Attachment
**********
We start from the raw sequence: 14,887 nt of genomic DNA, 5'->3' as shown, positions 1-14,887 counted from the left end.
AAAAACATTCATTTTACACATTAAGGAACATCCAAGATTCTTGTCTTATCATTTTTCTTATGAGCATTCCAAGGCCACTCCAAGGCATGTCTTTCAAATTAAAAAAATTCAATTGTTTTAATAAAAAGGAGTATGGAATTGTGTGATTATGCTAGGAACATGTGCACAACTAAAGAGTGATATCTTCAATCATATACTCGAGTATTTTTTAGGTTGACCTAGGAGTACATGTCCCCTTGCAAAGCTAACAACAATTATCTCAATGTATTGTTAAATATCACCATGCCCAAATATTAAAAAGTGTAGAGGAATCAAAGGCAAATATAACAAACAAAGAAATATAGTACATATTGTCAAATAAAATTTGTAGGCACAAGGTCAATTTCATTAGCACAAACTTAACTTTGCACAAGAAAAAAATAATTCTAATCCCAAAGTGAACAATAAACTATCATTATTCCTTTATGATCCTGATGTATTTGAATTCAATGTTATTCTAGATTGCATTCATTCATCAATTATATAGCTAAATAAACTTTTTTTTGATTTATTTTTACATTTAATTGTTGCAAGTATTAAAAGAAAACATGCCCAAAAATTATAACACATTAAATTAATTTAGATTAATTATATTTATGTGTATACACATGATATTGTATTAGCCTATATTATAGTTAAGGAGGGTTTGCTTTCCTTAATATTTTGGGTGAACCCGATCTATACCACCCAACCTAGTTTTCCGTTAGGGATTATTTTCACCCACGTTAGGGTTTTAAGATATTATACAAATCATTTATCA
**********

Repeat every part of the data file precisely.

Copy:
We start from the raw sequence: 14,887 nt of genomic DNA, 5'->3' as shown, positions 1-14,887 counted from the left end.
AAAAACATTCATTTTACACATTAAGGAACATCCAAGATTCTTGTCTTATCATTTTTCTTATGAGCATTCCAAGGCCACTCCAAGGCATGTCTTTCAAATTAAAAAAATTCAATTGTTTTAATAAAAAGGAGTATGGAATTGTGTGATTATGCTAGGAACATGTGCACAACTAAAGAGTGATATCTTCAATCATATACTCGAGTATTTTTTAGGTTGACCTAGGAGTACATGTCCCCTTGCAAAGCTAACAACAATTATCTCAATGTATTGTTAAATATCACCATGCCCAAATATTAAAAAGTGTAGAGGAATCAAAGGCAAATATAACAAACAAAGAAATATAGTACATATTGTCAAATAAAATTTGTAGGCACAAGGTCAATTTCATTAGCACAAACTTAACTTTGCACAAGAAAAAAATAATTCTAATCCCAAAGTGAACAATAAACTATCATTATTCCTTTATGATCCTGATGTATTTGAATTCAATGTTATTCTAGATTGCATTCATTCATCAATTATATAGCTAAATAAACTTTTTTTTGATTTATTTTTACATTTAATTGTTGCAAGTATTAAAAGAAAACATGCCCAAAAATTATAACACATTAAATTAATTTAGATTAATTATATTTATGTGTATACACATGATATTGTATTAGCCTATATTATAGTTAAGGAGGGTTTGCTTTCCTTAATATTTTGGGTGAACCCGATCTATACCACCCAACCTAGTTTTCCGTTAGGGATTATTTTCACCCACGTTAGGGTTTTAAGATATTATACAAATCATTTATCA